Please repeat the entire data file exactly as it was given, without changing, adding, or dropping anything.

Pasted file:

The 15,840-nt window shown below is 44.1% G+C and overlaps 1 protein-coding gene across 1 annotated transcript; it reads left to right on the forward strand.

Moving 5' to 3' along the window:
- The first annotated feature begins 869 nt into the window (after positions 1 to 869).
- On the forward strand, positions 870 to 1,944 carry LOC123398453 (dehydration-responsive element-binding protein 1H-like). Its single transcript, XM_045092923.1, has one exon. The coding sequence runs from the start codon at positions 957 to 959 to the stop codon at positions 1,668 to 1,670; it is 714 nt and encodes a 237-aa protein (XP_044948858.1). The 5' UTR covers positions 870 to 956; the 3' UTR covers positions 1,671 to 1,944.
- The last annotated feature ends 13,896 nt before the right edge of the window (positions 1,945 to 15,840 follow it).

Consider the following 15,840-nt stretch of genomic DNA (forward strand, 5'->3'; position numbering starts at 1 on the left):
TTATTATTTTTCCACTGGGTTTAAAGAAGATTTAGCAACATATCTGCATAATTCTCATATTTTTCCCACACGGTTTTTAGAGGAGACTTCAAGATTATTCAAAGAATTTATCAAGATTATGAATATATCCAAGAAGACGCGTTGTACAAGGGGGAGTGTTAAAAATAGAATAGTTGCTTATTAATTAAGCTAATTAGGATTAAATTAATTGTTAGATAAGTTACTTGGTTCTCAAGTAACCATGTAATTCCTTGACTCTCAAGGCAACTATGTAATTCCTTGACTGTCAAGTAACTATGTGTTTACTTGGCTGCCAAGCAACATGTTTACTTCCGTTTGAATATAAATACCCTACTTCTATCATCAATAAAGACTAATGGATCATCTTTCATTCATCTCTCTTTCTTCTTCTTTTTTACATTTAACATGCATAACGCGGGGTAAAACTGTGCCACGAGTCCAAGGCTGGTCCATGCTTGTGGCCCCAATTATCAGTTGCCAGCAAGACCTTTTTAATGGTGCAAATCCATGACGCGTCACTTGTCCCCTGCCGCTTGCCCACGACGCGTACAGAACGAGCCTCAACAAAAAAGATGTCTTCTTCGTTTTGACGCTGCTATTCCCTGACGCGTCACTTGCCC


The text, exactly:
The 15,840-nt window shown below is 44.1% G+C and overlaps 1 protein-coding gene across 1 annotated transcript; it reads left to right on the forward strand.

Moving 5' to 3' along the window:
- The first annotated feature begins 869 nt into the window (after positions 1 to 869).
- On the forward strand, positions 870 to 1,944 carry LOC123398453 (dehydration-responsive element-binding protein 1H-like). Its single transcript, XM_045092923.1, has one exon. The coding sequence runs from the start codon at positions 957 to 959 to the stop codon at positions 1,668 to 1,670; it is 714 nt and encodes a 237-aa protein (XP_044948858.1). The 5' UTR covers positions 870 to 956; the 3' UTR covers positions 1,671 to 1,944.
- The last annotated feature ends 13,896 nt before the right edge of the window (positions 1,945 to 15,840 follow it).

Consider the following 15,840-nt stretch of genomic DNA (forward strand, 5'->3'; position numbering starts at 1 on the left):
TTATTATTTTTCCACTGGGTTTAAAGAAGATTTAGCAACATATCTGCATAATTCTCATATTTTTCCCACACGGTTTTTAGAGGAGACTTCAAGATTATTCAAAGAATTTATCAAGATTATGAATATATCCAAGAAGACGCGTTGTACAAGGGGGAGTGTTAAAAATAGAATAGTTGCTTATTAATTAAGCTAATTAGGATTAAATTAATTGTTAGATAAGTTACTTGGTTCTCAAGTAACCATGTAATTCCTTGACTCTCAAGGCAACTATGTAATTCCTTGACTGTCAAGTAACTATGTGTTTACTTGGCTGCCAAGCAACATGTTTACTTCCGTTTGAATATAAATACCCTACTTCTATCATCAATAAAGACTAATGGATCATCTTTCATTCATCTCTCTTTCTTCTTCTTTTTTACATTTAACATGCATAACGCGGGGTAAAACTGTGCCACGAGTCCAAGGCTGGTCCATGCTTGTGGCCCCAATTATCAGTTGCCAGCAAGACCTTTTTAATGGTGCAAATCCATGACGCGTCACTTGTCCCCTGCCGCTTGCCCACGACGCGTACAGAACGAGCCTCAACAAAAAAGATGTCTTCTTCGTTTTGACGCTGCTATTCCCTGACGCGTCACTTGCCC